Considering India’s contribution to the idea of the BRICS Development Bank and India’s stature in the BRICS, Beijing should be sensitive to India’s aspirations to play its rightful role in the BRICS either by agreeing to locate the headquarters of the bank in New Delhi or by making India chair the governance structure, even if it may be rotational in nature in the true spirit of the strategic partnership between the two countries.
As far as India’s bilateral relations with the member-countries of BRICS is concerned, the bilateral meetings between Modi and BRICS leaders on the margins of the meeting, are going to assume great significance. Of particular importance is the meeting of Modi with the President Xi Jinping of China.
In the run-up to the general elections and ever since his appointment as the prime minister of the country, Beijing has been extending overtures to reach out to him, and New Delhi has also responded with equal warmth. Beijing wanted Modi to make his first visit abroad to China and there were feelers to rope in him for the sixtieth anniversary of Panchsheel, which, China observed in Beijing on June 28. New Delhi presumably found the notice too short on part of the prime minister to visit China ahead of the impending parliamentary session, and instead deputed Vice-President Hamid Ansari.
Moreover, New Delhi was wary of the fact that a visit to China in the first instance would give wrong signal to India’s strategic partners, Japan in particular, which was equally eager to host him first. In reality, the visits of such dignitaries are decided on the basis of mutual convenience and the programme schedule drawn earlier. But a lot of symbolic value is attached to the first overseas visit of a head of government or State, and as such a lot of diplomatic consideration is given before taking such a decision.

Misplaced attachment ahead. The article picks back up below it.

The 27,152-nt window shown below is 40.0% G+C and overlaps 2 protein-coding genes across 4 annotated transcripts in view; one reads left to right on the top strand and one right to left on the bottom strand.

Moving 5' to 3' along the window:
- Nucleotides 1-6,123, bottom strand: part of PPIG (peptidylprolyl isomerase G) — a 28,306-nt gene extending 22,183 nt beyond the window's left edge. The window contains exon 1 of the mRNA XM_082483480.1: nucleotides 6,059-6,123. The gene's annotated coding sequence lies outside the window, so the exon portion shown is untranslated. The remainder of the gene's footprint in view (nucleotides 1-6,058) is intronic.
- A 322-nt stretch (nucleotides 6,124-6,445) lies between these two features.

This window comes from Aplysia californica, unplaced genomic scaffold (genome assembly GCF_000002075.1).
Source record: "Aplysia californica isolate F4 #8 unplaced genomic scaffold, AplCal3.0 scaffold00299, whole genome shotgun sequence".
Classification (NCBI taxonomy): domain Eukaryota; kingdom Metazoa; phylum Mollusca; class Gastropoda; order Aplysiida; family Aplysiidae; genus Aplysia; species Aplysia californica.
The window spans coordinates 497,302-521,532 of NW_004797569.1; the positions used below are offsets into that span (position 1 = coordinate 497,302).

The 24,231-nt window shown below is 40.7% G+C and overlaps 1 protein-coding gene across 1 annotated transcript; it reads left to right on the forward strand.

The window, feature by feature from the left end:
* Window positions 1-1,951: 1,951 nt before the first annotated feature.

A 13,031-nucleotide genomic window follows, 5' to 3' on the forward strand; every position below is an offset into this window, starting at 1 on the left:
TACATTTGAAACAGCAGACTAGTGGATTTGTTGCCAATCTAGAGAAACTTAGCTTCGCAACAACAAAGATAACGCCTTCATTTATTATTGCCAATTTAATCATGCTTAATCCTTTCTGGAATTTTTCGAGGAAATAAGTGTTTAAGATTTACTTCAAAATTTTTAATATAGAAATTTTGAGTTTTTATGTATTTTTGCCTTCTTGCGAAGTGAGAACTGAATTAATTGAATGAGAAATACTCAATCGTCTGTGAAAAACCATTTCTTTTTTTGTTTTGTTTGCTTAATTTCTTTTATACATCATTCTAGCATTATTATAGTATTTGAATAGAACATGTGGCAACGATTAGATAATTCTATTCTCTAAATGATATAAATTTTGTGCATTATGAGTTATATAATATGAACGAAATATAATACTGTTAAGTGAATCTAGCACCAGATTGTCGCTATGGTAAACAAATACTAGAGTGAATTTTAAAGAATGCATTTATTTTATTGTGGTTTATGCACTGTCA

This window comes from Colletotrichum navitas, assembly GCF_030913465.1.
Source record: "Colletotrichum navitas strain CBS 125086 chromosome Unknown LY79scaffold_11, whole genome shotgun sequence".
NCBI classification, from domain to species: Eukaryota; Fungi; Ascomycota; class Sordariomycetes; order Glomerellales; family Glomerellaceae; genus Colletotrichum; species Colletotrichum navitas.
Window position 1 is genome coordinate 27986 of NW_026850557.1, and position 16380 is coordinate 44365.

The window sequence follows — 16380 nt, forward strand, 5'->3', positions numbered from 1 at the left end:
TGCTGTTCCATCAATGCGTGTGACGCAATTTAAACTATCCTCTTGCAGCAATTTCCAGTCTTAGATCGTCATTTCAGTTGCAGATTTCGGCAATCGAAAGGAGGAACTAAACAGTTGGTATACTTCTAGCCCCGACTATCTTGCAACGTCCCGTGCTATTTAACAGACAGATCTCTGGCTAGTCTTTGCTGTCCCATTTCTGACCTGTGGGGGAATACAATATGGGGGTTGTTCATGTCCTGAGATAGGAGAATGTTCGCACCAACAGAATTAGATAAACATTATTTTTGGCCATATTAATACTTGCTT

At a time when the US, Japan and China were vying to host Modi first, New Delhi sprang a surprise by declaring that neither Washington, nor Japan, nor even China, but Bhutan to be the prime minister’s first visit abroad. It was indeed a diplomatic master stroke, which endeared Bhutan to New Delhi particularly at a time when New Delhi had a lurking anxiety about growing ties between Thimphu and Beijing.
Beijing may feel happy that Modi will be closeted with President Xi Jinping, ahead of his meeting with Japanese Prime Minister Shinzo Abe, at least symbolically. To mollify Tokyo, New Delhi can always say that meeting the Chinese leaders on the side-lines of the BRICS or East Asia Summit has always been the practice and the dates are just coincidence, and not by design.
Be that as it may, as it will be the first ever meeting between the two towering leaders, a lot of strategic significance is attached to the meeting and its outcome. Prime Minister Modi may raise the issue of the construction of the railway line passing through Pakistan occupied Kashmir; the two leaders are also likely to discuss the ways and means to offset the trade imbalance against India, and in that context, the Chinese proposal for setting industrial parks in India. Most significantly, Modi may like to extend his personal invitation to Xi Jinping to visit India.
Rup Narayan Das is a senior fellow with the Institute for Defence Studies and Analyses.